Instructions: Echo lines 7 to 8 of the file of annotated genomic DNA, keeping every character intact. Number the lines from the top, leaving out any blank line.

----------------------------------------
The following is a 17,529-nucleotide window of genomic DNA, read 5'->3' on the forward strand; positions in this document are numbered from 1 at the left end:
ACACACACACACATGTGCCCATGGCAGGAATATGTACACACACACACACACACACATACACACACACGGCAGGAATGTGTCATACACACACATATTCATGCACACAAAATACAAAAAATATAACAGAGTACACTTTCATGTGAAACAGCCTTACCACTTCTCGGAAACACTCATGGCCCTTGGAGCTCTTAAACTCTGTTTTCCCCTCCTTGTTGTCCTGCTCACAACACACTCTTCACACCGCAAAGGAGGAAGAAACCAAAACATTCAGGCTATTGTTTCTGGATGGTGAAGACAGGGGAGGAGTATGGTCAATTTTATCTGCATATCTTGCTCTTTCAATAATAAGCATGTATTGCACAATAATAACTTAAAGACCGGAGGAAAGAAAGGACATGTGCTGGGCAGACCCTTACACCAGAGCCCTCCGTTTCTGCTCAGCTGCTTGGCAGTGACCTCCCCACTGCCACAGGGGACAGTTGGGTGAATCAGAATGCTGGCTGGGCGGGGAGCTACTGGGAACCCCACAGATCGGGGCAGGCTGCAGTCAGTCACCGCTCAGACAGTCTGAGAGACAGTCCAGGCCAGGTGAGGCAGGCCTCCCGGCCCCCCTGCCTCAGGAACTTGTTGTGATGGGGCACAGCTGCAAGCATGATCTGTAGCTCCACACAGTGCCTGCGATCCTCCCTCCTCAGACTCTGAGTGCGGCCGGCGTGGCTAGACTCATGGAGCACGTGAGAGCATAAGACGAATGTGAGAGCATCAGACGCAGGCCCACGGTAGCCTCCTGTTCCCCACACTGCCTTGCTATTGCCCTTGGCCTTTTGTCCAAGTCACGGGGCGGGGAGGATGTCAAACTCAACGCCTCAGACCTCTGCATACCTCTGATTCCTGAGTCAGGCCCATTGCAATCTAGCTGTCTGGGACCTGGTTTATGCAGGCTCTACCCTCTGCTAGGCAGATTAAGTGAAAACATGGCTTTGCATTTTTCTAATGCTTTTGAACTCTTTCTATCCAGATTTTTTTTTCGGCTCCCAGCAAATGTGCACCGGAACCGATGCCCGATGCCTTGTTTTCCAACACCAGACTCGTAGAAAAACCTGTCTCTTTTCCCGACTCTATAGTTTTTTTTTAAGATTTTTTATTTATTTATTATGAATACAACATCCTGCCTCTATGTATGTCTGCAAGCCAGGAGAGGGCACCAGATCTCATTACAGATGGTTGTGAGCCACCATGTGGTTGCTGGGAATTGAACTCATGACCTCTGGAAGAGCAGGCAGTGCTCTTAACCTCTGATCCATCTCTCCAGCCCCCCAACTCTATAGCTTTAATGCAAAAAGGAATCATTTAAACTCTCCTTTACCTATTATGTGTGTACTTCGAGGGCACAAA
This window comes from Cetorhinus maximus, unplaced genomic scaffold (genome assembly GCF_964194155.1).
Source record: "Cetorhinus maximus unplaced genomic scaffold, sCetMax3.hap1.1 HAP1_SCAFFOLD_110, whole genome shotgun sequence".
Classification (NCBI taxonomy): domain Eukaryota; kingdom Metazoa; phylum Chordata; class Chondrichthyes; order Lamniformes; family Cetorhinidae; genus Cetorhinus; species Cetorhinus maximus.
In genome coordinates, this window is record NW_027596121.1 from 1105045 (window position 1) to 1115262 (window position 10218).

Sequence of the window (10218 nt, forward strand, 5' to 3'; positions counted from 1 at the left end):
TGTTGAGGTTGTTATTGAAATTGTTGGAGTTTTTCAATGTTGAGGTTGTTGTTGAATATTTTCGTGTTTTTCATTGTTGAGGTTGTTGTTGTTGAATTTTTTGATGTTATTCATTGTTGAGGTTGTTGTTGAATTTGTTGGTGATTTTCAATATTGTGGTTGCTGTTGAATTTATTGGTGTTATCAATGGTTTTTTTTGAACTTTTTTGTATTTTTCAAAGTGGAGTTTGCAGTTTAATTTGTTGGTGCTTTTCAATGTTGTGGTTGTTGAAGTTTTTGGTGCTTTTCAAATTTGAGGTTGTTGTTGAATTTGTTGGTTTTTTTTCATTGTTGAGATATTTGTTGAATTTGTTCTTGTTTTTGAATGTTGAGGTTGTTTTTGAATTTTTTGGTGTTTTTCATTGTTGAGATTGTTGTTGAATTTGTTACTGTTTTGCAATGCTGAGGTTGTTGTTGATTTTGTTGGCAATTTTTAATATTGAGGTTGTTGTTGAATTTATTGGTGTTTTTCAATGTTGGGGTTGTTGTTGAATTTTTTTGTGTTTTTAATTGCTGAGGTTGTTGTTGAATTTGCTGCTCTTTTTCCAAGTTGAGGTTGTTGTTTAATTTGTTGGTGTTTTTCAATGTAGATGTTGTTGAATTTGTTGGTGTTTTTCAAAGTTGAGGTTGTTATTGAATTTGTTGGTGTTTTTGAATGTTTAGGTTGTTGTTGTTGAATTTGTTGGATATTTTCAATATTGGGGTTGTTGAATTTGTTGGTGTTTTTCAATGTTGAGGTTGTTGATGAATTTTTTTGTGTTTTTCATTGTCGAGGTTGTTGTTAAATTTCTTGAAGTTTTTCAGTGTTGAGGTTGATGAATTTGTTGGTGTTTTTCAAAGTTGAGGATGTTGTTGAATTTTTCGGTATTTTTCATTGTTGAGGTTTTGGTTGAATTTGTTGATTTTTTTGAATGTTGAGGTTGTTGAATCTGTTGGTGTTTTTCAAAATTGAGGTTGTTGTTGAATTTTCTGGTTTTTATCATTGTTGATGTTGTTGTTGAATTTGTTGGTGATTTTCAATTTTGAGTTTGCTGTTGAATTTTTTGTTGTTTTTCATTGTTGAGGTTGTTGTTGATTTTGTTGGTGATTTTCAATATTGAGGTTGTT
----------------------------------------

Sequence of the window (10218 nt, forward strand, 5' to 3'; positions counted from 1 at the left end):
TGTTGAGGTTGTTATTGAAATTGTTGGAGTTTTTCAATGTTGAGGTTGTTGTTGAATATTTTCGTGTTTTTCATTGTTGAGGTTGTTGTTGTTGAATTTTTTGATGTTATTCATTGTTGAGGTTGTTGTTGAATTTGTTGGTGATTTTCAATATTGTGGTTGCTGTTGAATTTATTGGTGTTATCAATGGTTTTTTTTGAACTTTTTTGTATTTTTCAAAGTGGAGTTTGCAGTTTAATTTGTTGGTGCTTTTCAATGTTGTGGTTGTTGAAGTTTTTGGTGCTTTTCAAATTTGAGGTTGTTGTTGAATTTGTTGGTTTTTTTTCATTGTTGAGATATTTGTTGAATTTGTTCTTGTTTTTGAATGTTGAGGTTGTTTTTGAATTTTTTGGTGTTTTTCATTGTTGAGATTGTTGTTGAATTTGTTACTGTTTTGCAATGCTGAGGTTGTTGTTGATTTTGTTGGCAATTTTTAATATTGAGGTTGTTGTTGAATTTATTGGTGTTTTTCAATGTTGGGGTTGTTGTTGAATTTTTTTGTGTTTTTAATTGCTGAGGTTGTTGTTGAATTTGCTGCTCTTTTTCCAAGTTGAGGTTGTTGTTTAATTTGTTGGTGTTTTTCAATGTAGATGTTGTTGAATTTGTTGGTGTTTTTCAAAGTTGAGGTTGTTATTGAATTTGTTGGTGTTTTTGAATGTTTAGGTTGTTGTTGTTGAATTTGTTGGATATTTTCAATATTGGGGTTGTTGAATTTGTTGGTGTTTTTCAATGTTGAGGTTGTTGATGAATTTTTTTGTGTTTTTCATTGTCGAGGTTGTTGTTAAATTTCTTGAAGTTTTTCAGTGTTGAGGTTGATGAATTTGTTGGTGTTTTTCAAAGTTGAGGATGTTGTTGAATTTTTCGGTATTTTTCATTGTTGAGGTTTTGGTTGAATTTGTTGATTTTTTTGAATGTTGAGGTTGTTGAATCTGTTGGTGTTTTTCAAAATTGAGGTTGTTGTTGAATTTTCTGGTTTTTATCATTGTTGATGTTGTTGTTGAATTTGTTGGTGATTTTCAATTTTGAGTTTGCTGTTGAATTTTTTGTTGTTTTTCATTGTTGAGGTTGTTGTTGATTTTGTTGGTGATTTTCAATATTGAGGTTGTT